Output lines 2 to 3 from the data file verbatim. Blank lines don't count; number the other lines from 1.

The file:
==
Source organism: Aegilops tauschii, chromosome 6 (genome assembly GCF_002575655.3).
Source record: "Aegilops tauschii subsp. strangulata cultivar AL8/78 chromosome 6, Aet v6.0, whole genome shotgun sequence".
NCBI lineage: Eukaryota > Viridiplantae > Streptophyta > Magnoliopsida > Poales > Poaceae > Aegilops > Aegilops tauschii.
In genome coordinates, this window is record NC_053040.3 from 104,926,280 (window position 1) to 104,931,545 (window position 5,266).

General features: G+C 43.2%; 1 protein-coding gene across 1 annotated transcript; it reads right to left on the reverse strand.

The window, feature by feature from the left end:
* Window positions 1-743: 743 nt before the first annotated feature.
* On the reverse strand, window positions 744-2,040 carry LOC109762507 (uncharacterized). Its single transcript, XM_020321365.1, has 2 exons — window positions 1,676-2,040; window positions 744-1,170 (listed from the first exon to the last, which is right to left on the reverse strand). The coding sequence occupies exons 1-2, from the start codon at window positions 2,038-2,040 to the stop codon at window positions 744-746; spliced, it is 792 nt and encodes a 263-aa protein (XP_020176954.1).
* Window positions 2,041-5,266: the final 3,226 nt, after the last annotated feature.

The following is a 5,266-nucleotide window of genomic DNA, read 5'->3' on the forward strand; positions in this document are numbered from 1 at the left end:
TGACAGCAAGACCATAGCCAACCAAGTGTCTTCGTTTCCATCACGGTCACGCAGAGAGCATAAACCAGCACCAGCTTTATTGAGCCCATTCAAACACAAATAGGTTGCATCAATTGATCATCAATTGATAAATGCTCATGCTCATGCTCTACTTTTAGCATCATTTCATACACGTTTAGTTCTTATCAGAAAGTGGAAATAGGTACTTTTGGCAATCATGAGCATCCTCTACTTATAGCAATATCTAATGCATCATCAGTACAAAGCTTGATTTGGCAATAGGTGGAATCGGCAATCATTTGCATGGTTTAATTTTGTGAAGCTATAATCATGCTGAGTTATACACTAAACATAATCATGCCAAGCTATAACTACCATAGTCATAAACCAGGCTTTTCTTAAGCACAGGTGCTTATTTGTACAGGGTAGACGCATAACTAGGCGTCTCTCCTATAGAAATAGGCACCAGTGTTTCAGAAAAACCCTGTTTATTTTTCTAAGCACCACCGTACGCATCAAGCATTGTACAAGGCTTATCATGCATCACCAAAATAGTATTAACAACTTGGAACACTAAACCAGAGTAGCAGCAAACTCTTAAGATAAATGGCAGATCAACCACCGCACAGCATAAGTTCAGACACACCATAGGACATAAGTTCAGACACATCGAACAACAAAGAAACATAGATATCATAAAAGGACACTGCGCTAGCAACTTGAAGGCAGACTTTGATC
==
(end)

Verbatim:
Source record: "Aegilops tauschii subsp. strangulata cultivar AL8/78 chromosome 6, Aet v6.0, whole genome shotgun sequence".
NCBI lineage: Eukaryota > Viridiplantae > Streptophyta > Magnoliopsida > Poales > Poaceae > Aegilops > Aegilops tauschii.